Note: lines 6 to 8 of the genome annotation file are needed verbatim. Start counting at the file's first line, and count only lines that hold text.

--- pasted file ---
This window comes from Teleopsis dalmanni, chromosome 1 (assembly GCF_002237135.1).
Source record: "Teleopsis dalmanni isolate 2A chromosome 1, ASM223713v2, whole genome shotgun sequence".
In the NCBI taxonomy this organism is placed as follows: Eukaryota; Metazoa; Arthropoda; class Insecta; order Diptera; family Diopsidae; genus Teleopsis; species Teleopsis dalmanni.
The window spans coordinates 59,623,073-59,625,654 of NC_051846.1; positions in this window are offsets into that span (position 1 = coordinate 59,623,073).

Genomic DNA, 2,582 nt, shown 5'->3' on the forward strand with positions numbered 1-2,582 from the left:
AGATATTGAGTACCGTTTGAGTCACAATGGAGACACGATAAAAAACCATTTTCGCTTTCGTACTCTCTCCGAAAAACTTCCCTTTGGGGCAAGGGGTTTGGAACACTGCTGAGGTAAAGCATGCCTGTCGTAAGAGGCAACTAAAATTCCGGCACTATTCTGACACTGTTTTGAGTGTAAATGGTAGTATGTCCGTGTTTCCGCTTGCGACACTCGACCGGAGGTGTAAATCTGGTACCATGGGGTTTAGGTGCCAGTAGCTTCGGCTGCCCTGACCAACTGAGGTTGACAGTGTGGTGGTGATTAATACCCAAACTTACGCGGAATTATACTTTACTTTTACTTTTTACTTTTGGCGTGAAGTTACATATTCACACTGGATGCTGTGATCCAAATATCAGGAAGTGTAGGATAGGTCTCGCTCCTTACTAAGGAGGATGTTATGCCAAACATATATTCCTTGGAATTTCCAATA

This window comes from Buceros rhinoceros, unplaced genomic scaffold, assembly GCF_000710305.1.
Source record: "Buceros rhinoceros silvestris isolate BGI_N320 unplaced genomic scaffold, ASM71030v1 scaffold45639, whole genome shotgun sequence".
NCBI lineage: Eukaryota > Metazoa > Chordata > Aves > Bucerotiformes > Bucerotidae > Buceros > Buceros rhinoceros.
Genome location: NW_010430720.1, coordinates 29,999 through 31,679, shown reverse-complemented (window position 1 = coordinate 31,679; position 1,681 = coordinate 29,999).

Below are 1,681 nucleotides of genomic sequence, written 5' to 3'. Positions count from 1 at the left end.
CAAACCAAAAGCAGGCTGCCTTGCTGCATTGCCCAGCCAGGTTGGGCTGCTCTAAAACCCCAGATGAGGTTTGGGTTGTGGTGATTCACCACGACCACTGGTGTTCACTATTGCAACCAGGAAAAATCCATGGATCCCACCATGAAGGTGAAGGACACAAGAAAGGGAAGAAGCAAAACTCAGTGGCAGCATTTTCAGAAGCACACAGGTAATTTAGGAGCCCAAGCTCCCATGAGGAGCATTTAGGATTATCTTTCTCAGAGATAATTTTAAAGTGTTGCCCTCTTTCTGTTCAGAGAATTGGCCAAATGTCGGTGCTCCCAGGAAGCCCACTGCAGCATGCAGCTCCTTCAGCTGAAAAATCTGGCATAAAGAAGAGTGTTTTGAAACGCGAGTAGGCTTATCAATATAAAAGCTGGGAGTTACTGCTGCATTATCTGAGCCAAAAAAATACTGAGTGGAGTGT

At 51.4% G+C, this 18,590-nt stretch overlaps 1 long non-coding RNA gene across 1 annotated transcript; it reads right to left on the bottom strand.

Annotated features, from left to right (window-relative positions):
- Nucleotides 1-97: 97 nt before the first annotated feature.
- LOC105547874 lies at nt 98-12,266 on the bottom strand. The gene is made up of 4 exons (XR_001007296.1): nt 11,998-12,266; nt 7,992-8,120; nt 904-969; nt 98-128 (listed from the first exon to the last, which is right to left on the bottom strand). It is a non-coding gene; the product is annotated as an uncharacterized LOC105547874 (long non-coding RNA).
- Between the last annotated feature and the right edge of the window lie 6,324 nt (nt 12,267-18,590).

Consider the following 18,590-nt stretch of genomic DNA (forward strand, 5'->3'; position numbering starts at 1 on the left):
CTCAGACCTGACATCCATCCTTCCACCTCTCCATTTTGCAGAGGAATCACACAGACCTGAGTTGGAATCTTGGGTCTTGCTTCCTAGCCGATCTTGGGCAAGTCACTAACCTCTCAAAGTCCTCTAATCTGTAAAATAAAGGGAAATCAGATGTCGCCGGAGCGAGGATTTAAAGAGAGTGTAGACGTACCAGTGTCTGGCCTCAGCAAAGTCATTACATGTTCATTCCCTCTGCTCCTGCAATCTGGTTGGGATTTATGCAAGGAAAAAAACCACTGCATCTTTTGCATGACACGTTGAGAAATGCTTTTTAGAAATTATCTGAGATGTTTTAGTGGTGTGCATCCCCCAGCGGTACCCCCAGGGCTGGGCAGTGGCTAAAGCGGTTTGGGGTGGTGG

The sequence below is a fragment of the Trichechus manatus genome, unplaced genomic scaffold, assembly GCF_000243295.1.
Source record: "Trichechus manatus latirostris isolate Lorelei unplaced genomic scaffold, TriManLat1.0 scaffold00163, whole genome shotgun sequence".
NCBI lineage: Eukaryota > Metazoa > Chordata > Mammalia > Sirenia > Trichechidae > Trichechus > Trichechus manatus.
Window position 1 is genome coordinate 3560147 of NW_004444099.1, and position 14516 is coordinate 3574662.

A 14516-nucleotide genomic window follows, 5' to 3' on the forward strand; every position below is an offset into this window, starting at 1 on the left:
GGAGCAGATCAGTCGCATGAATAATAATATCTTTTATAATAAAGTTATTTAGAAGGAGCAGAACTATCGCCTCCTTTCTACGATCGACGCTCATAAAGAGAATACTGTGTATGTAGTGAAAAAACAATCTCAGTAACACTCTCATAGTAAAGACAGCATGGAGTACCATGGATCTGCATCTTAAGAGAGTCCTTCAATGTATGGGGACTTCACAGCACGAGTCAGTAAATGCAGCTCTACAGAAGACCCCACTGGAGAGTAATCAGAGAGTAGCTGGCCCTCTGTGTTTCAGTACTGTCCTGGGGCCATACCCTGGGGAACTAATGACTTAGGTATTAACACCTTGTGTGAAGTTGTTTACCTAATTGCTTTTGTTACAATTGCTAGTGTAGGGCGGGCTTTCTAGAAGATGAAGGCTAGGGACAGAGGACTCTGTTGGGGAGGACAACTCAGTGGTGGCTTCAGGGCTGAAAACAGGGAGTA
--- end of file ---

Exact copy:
AGATATTGAGTACCGTTTGAGTCACAATGGAGACACGATAAAAAACCATTTTCGCTTTCGTACTCTCTCCGAAAAACTTCCCTTTGGGGCAAGGGGTTTGGAACACTGCTGAGGTAAAGCATGCCTGTCGTAAGAGGCAACTAAAATTCCGGCACTATTCTGACACTGTTTTGAGTGTAAATGGTAGTATGTCCGTGTTTCCGCTTGCGACACTCGACCGGAGGTGTAAATCTGGTACCATGGGGTTTAGGTGCCAGTAGCTTCGGCTGCCCTGACCAACTGAGGTTGACAGTGTGGTGGTGATTAATACCCAAACTTACGCGGAATTATACTTTACTTTTACTTTTTACTTTTGGCGTGAAGTTACATATTCACACTGGATGCTGTGATCCAAATATCAGGAAGTGTAGGATAGGTCTCGCTCCTTACTAAGGAGGATGTTATGCCAAACATATATTCCTTGGAATTTCCAATA

This window comes from Buceros rhinoceros, unplaced genomic scaffold, assembly GCF_000710305.1.
Source record: "Buceros rhinoceros silvestris isolate BGI_N320 unplaced genomic scaffold, ASM71030v1 scaffold45639, whole genome shotgun sequence".